If it is deeply in its debt, it’s because the contribution, according to Habermas, concerns precisely that which is most German in the history of philosophy: idealism, in the highest and most radical form it has taken in this nation of modern Europe. “The German idealism of the Jewish philosophers”: it’s all in the title of the text. In this case, Jewish thinkers are not the products of German idealism, but its unacknowledged producers. Not exclusive, of course, but nonetheless decisive, and decisive as Jews. A personal confession, at the end of the story, sets the record straight. Habermas says he hesitated to make this hagiographic gesture, fearing that it would merely adorn the confession of the crime with a Jewish motif and “pin a Jewish star on the exiled and the beaten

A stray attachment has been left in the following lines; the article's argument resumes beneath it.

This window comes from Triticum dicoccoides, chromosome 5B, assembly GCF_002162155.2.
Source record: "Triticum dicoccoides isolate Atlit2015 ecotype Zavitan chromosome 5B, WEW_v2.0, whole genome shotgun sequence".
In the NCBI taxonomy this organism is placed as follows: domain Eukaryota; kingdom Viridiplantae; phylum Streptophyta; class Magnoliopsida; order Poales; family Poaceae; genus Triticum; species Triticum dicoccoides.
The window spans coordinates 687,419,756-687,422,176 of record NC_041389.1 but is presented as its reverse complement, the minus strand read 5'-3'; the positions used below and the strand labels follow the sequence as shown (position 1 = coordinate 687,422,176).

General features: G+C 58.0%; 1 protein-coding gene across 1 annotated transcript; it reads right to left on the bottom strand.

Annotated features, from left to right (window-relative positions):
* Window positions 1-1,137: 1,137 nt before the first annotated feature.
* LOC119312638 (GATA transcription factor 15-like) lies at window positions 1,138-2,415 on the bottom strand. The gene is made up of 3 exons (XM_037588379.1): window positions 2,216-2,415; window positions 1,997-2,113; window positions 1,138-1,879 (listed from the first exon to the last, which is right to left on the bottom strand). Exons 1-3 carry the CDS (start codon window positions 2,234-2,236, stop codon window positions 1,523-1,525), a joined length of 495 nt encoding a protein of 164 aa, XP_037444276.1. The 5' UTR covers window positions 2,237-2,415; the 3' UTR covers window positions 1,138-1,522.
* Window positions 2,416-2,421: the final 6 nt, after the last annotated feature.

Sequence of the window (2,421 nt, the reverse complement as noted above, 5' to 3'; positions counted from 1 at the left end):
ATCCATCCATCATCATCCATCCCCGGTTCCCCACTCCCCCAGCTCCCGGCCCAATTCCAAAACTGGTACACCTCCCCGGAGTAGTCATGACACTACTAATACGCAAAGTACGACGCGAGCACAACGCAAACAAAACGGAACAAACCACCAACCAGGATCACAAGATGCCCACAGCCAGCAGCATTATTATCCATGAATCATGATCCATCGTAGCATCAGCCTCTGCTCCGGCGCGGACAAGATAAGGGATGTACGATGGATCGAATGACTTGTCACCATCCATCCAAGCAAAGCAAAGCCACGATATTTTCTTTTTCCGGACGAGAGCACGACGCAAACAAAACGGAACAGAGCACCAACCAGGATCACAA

once again “. But at that moment, an irrepressible force overcame his reluctance. For, he asserts, it is clear that his intervention was historically imposed as a necessary act within the particular generation to which he himself belongs.